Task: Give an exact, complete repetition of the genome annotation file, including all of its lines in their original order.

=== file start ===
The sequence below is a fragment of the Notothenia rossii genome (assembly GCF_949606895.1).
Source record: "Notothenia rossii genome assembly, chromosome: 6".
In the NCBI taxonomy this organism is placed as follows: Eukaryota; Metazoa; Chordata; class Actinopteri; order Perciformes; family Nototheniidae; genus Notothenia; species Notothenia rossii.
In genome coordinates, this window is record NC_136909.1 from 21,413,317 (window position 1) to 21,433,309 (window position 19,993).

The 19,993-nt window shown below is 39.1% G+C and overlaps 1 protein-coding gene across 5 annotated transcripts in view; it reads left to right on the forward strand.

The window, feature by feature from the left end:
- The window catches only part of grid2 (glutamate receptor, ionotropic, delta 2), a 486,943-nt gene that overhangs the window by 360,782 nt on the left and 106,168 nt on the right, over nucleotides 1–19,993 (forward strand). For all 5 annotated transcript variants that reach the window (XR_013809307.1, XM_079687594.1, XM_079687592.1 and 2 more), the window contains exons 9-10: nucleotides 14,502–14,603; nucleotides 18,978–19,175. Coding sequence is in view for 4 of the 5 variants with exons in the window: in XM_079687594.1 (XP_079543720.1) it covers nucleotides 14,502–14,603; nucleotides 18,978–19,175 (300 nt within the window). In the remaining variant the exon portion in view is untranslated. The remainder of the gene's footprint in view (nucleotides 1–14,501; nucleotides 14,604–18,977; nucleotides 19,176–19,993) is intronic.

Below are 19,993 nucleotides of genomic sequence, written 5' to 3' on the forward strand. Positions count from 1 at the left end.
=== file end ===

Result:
The sequence below is a fragment of the Notothenia rossii genome (assembly GCF_949606895.1).
Source record: "Notothenia rossii genome assembly, chromosome: 6".
In the NCBI taxonomy this organism is placed as follows: Eukaryota; Metazoa; Chordata; class Actinopteri; order Perciformes; family Nototheniidae; genus Notothenia; species Notothenia rossii.
In genome coordinates, this window is record NC_136909.1 from 21,413,317 (window position 1) to 21,433,309 (window position 19,993).

The 19,993-nt window shown below is 39.1% G+C and overlaps 1 protein-coding gene across 5 annotated transcripts in view; it reads left to right on the forward strand.

The window, feature by feature from the left end:
- The window catches only part of grid2 (glutamate receptor, ionotropic, delta 2), a 486,943-nt gene that overhangs the window by 360,782 nt on the left and 106,168 nt on the right, over nucleotides 1–19,993 (forward strand). For all 5 annotated transcript variants that reach the window (XR_013809307.1, XM_079687594.1, XM_079687592.1 and 2 more), the window contains exons 9-10: nucleotides 14,502–14,603; nucleotides 18,978–19,175. Coding sequence is in view for 4 of the 5 variants with exons in the window: in XM_079687594.1 (XP_079543720.1) it covers nucleotides 14,502–14,603; nucleotides 18,978–19,175 (300 nt within the window). In the remaining variant the exon portion in view is untranslated. The remainder of the gene's footprint in view (nucleotides 1–14,501; nucleotides 14,604–18,977; nucleotides 19,176–19,993) is intronic.

Below are 19,993 nucleotides of genomic sequence, written 5' to 3' on the forward strand. Positions count from 1 at the left end.